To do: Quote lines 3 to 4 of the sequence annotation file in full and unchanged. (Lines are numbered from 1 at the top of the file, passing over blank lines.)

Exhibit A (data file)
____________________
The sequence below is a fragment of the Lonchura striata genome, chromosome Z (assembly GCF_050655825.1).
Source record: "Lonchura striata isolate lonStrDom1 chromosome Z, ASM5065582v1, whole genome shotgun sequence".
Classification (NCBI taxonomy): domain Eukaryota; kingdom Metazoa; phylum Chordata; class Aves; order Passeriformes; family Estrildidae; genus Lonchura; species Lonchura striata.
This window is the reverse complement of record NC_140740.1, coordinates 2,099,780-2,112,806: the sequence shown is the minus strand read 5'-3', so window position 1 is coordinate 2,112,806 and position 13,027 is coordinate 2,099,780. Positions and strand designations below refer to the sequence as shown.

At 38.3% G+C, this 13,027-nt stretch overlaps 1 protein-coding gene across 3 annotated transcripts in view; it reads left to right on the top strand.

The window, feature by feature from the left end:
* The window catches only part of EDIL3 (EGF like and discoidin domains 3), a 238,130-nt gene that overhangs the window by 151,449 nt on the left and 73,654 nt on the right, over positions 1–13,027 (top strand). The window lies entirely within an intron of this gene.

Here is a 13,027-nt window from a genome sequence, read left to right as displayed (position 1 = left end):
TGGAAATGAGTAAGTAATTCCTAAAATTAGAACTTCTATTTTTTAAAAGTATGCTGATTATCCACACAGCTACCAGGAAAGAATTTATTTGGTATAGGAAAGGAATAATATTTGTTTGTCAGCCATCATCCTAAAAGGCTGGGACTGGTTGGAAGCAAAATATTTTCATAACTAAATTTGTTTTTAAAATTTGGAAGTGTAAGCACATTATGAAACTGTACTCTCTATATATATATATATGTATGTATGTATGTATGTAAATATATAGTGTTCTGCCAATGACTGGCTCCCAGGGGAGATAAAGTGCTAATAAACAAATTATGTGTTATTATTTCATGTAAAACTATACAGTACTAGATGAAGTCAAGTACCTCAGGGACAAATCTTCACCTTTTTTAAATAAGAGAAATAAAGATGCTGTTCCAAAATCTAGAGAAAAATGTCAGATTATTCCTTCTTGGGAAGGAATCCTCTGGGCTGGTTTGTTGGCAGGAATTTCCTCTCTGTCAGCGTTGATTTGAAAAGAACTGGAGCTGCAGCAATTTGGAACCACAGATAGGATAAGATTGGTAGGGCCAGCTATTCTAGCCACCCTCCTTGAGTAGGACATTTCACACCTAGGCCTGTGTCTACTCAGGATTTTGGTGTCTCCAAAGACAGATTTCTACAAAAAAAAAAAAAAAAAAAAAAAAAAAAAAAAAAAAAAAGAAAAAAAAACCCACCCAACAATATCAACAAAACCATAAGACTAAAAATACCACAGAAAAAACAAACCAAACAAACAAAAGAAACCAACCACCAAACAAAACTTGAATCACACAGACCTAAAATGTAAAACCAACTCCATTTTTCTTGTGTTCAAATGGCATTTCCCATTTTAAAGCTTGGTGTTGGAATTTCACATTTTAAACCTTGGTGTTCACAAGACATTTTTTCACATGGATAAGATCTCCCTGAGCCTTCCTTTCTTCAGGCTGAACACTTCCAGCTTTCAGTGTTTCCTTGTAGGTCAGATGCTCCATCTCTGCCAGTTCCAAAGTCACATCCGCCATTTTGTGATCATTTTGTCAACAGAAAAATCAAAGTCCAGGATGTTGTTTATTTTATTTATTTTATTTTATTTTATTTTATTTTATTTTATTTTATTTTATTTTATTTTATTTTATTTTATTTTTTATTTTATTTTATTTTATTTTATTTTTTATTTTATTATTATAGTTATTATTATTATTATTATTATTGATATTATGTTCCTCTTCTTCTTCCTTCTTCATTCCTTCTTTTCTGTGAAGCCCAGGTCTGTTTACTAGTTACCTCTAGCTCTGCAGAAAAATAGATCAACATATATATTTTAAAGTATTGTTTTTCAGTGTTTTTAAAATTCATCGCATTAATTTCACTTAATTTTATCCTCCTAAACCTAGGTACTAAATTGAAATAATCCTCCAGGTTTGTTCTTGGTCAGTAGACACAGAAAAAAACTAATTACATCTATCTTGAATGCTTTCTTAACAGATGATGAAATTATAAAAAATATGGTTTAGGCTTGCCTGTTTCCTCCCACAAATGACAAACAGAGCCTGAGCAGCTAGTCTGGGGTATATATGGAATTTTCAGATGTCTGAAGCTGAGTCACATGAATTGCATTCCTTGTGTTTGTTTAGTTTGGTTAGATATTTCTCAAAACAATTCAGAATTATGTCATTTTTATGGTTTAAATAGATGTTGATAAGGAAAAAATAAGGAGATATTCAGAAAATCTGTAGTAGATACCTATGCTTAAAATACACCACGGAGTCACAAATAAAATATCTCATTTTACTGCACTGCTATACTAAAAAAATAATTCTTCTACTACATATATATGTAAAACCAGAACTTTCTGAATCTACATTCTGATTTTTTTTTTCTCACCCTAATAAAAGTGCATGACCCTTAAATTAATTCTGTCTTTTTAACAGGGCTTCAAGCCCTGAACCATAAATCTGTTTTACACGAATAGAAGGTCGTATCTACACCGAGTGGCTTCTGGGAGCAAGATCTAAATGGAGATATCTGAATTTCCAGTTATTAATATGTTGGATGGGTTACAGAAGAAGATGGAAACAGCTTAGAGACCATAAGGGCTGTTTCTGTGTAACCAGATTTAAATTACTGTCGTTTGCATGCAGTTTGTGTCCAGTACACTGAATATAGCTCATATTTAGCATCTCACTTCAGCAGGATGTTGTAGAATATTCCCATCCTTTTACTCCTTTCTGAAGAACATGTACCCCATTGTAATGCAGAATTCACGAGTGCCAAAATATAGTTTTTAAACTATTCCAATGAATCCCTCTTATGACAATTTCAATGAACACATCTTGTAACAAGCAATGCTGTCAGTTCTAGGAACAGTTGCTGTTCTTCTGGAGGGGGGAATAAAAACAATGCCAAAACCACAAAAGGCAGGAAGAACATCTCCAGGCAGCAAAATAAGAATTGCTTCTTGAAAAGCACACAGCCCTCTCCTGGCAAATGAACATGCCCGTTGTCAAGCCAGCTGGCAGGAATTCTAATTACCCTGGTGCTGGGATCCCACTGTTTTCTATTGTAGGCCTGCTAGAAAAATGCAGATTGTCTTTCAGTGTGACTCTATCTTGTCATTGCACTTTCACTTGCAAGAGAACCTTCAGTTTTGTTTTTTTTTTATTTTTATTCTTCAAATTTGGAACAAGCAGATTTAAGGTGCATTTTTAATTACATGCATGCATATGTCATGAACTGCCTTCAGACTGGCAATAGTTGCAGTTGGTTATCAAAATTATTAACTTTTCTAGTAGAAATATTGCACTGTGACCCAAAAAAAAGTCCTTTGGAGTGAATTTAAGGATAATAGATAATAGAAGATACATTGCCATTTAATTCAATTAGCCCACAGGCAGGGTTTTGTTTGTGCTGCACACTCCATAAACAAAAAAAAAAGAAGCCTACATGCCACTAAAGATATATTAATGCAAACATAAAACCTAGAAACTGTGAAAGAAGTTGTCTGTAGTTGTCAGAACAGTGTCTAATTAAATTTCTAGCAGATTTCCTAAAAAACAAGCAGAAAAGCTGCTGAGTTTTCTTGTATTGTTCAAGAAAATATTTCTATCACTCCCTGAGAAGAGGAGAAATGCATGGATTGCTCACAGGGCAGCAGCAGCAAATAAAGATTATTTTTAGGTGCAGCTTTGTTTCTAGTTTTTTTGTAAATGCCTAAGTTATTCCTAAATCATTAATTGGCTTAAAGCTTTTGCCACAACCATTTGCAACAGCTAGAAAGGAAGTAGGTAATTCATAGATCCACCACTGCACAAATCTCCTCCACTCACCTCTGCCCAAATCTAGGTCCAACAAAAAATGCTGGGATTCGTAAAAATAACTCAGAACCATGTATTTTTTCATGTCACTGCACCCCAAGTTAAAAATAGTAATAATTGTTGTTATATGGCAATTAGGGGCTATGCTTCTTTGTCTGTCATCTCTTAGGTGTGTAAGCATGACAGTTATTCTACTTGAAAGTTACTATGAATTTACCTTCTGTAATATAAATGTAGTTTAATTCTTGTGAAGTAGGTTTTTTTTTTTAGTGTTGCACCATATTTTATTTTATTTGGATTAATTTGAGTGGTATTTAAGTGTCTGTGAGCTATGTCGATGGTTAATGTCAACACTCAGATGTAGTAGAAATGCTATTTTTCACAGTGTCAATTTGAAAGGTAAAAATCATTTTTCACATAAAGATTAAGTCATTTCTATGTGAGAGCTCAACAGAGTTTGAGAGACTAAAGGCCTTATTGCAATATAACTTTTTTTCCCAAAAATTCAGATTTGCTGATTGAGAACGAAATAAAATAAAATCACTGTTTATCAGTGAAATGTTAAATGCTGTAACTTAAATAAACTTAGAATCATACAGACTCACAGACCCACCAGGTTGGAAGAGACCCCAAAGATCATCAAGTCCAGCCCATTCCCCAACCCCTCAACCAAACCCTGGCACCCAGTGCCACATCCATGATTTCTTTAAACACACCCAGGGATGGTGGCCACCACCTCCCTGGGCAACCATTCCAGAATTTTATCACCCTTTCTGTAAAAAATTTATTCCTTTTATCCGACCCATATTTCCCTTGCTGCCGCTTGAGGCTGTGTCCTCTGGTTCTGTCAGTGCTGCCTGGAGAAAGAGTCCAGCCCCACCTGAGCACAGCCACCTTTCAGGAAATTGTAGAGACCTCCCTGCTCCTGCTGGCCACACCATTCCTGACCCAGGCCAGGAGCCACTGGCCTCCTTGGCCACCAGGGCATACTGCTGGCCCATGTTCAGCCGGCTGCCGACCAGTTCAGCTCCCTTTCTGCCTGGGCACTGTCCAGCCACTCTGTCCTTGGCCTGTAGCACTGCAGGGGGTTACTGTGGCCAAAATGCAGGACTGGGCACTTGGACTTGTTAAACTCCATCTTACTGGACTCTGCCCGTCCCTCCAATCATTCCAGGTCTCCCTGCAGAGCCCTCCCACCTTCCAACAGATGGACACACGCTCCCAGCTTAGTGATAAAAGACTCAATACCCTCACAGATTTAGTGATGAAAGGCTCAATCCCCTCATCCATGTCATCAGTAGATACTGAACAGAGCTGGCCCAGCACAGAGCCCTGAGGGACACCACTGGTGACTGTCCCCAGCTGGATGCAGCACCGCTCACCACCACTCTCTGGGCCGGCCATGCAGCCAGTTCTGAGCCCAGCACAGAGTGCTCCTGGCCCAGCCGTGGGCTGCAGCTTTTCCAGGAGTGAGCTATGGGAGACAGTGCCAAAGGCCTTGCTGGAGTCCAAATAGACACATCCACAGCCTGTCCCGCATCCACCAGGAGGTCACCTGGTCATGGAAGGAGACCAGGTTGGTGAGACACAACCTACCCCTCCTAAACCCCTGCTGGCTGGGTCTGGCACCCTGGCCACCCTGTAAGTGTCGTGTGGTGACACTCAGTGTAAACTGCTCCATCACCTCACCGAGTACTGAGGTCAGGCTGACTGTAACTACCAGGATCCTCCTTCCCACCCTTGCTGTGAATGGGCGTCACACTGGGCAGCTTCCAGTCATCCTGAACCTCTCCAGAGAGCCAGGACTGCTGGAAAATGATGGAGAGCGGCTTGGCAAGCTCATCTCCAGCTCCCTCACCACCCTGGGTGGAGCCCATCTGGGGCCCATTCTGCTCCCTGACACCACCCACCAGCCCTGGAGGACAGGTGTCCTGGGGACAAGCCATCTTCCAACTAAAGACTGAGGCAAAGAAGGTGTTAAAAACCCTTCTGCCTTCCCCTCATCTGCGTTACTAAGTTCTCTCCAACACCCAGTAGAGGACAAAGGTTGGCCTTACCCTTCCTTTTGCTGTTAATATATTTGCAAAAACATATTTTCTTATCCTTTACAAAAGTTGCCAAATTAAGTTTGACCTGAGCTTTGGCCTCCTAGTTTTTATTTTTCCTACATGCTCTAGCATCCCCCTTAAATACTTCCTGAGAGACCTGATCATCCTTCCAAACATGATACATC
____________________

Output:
Classification (NCBI taxonomy): domain Eukaryota; kingdom Metazoa; phylum Chordata; class Aves; order Passeriformes; family Estrildidae; genus Lonchura; species Lonchura striata.
This window is the reverse complement of record NC_140740.1, coordinates 2,099,780-2,112,806: the sequence shown is the minus strand read 5'-3', so window position 1 is coordinate 2,112,806 and position 13,027 is coordinate 2,099,780. Positions and strand designations below refer to the sequence as shown.